My first attempt in writing in the Austenesque (long before the term came into existence) was in 1984 when I won a contest in Persuasions, the journal of JASNA, with a jolly Miss Bates monologue. At that exact moment I discovered how much I loved writing pastiche, and I have never stopped doing it since. I churned out sketches and skits, stories and semi-scholarly sundries. My “day job” was as a story analyst, reading novels and screenplays for Warner Bros, and I was also accumulating a formidable pile of my own unpublished novel manuscripts. The first really viable one of these was Mrs. Darcy’s Dilemma, which I wrote in 1992. Obviously I wasn’t the first person to write a Jane Austen sequel – as you know Jane Austen herself would playfully tell her family what happened to her characters, and nieces and others wrote various completions after her death. However, there were only a handful of these efforts over two centuries, and I believe the most recent had been Pemberley Shades by one Dorothy Bonavia-Hunt in 1949.  So to write a Pride and Prejudice sequel was definitely an idea whose time had come. I was thrilled to find a New York literary agent who was very excited about this “gem,” and predicated a bidding war. Unfortunately, two other authors came up with similar ideas simultaneously, and when I read an item in the London Times in my Los Angeles boho coffeehouse that Emma Tennant was rushing out a P & P sequel, Pemberley, to “beat all the competition” (meaning Julia Barrett’s Presumption, and my debut offering), I lay down on the floor in despair and howled.

It got worse. With Tennant and Barrett established authors coming out with their sequels, no publisher was willing to publish “a third P & P sequel.” You heard that right. Three was too many, when there are hundreds today!  My agent said “I don’t know what happened, but put it away and it will be published in a few years.” And it was. A small English press published Mrs. Darcy’s Dilemma, and eventually, after the Austen boom was well underway, Sourcebooks picked it up for national U.S. publication (2008). Meanwhile I pressed on. My first actual book acceptance was a scholarly biography of my grandmother, the first Asian American novelist (and Hollywood screenwriter), Onoto Watanna, for the University of Illinois Press (2001). This was very well received, nominated for an MLA Independent Scholar Award, and I found myself lecturing at universities across the country and Canada including Yale, Columbia, NYU, Vancouver and Montreal. I was so elated that simultaneously I wrote the first Jane Austen internet series, for the Janeites list, “In Defense of Mrs. Elton.” This was published by JASNA as the conference gift of the 1999 Colorado Springs AGM, with glorious illustrations by Juliet McMaster, and Sourcebooks later published my “Mrs. Elton in America” as well.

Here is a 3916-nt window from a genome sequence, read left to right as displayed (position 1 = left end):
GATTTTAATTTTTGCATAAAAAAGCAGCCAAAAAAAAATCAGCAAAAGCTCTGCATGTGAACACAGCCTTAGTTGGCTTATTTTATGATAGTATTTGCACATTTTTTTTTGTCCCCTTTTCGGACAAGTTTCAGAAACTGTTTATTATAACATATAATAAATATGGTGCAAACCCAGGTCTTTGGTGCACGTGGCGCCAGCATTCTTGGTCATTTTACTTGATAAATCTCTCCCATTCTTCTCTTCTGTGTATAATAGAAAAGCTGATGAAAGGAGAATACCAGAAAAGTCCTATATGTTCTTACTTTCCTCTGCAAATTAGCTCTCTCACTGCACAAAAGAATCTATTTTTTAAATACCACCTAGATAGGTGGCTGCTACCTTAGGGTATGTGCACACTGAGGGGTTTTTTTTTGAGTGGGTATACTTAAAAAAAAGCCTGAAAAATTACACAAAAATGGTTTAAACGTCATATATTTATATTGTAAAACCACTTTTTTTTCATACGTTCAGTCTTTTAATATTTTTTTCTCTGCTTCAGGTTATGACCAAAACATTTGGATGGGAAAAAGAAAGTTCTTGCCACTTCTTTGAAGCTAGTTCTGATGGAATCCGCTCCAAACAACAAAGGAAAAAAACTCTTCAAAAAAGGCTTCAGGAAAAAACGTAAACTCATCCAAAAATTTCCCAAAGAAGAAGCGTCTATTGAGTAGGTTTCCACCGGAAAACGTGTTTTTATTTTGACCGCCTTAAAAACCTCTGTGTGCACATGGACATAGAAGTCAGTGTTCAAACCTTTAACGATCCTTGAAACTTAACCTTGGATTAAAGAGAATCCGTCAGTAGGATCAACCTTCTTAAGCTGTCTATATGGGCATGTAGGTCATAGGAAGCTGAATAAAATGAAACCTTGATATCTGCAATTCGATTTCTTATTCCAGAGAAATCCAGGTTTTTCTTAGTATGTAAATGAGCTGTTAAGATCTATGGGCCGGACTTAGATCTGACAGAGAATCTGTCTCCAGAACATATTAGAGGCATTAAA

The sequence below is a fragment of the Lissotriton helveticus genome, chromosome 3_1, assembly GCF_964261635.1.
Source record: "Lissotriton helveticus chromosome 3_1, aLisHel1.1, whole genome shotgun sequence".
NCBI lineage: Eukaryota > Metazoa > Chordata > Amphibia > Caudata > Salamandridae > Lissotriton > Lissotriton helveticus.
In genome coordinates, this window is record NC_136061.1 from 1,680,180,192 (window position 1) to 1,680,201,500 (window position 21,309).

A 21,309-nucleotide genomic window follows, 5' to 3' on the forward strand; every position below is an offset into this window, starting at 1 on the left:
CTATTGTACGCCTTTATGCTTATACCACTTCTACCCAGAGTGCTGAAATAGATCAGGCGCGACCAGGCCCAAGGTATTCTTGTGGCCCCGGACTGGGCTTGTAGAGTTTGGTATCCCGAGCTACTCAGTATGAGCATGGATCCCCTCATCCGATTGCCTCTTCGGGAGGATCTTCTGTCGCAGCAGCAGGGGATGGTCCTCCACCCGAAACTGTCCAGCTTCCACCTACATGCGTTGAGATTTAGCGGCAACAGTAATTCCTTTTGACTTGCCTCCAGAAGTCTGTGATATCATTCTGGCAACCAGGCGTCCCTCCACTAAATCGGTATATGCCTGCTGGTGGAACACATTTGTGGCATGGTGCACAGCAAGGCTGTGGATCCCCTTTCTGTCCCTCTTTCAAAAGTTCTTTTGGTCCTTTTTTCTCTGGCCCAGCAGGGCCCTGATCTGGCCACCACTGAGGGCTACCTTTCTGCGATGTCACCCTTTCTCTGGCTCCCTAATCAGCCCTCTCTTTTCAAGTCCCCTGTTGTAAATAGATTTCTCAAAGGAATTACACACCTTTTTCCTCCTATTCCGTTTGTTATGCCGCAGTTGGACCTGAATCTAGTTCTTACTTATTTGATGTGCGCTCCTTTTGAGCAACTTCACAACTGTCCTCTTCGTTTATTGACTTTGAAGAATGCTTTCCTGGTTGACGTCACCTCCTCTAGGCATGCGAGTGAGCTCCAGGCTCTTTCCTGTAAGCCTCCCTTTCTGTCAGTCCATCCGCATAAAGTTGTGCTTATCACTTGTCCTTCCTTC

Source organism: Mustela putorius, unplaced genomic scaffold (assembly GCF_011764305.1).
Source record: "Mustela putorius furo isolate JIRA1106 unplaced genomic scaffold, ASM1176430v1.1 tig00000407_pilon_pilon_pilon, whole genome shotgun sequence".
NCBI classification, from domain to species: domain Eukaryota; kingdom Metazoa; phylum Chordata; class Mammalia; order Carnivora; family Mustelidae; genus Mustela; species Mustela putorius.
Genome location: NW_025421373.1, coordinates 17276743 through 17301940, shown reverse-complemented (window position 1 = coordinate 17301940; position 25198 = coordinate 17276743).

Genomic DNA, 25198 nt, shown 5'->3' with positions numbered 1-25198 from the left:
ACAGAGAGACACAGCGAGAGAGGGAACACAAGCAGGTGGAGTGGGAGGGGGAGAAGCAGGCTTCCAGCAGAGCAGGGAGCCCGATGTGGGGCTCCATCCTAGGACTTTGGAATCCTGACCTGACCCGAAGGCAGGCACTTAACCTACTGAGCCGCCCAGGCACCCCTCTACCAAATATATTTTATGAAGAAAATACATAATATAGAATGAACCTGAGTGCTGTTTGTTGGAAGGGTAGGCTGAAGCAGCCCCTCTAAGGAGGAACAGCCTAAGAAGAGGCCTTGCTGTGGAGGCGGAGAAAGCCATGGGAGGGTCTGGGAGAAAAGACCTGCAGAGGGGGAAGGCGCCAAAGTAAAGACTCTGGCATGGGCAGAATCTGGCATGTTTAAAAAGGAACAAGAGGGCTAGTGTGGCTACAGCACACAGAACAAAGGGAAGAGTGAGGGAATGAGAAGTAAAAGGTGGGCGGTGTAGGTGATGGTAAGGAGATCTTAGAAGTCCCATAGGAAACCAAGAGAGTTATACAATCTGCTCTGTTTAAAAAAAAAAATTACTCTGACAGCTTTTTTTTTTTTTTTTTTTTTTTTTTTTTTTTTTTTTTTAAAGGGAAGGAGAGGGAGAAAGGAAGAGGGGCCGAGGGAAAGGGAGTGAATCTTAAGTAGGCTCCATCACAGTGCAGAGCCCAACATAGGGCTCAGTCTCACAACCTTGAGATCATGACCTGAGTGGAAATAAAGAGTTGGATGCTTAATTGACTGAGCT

Since then I’ve written hundreds of Austenesque stories, and branched out into playwriting, co-writing two plays for JASNA AGMs with Syrie

Diana Birchall and Syrie James (SyrieJames.com)

James (“The Austen Assizes,” for the Brooklyn AGM of 2012 and “A Dangerous Intimacy: Behind the Scenes in Mansfield Park” in Montreal in 2014) as well as two plays of my own, a “Mrs. Elton in Vancouver” one in 2007, and “You Are Passionate, Jane,” a dialogue in Heaven between Jane Austen and Charlotte Bronte (Jane is the literary guardian who decides which writers will enter and she is not fond of Bronte). This was performed at Chawton House Library in 2016, with Syrie as Jane and myself as Bronte, as well as at the Huntington Beach JASNA AGM in 2017 and several other performances. It was almost put on by the Morgan Library in New York, but I was disappointed!

After my retirement from Warner Bros my husband became ill and my life took a detour into caretaking; miribile dictu, he recovered, and words can’t express how rejoiced I have been to resume novel writing, and this year bring The Bride of Northanger “home” to the JASNA conference on Northanger Abbey in Williamsburg!  It was the very place of all that I had most longed to be, signing my pretty book for so many friends old and new, and also was honored to speak on a panel on JASNA’s fabulous and friend-filled forty year history (“The Company of Clever, Well-Informed People,” with Conrad Harper, Juliet McMaster, and Mary Gaither Marshall).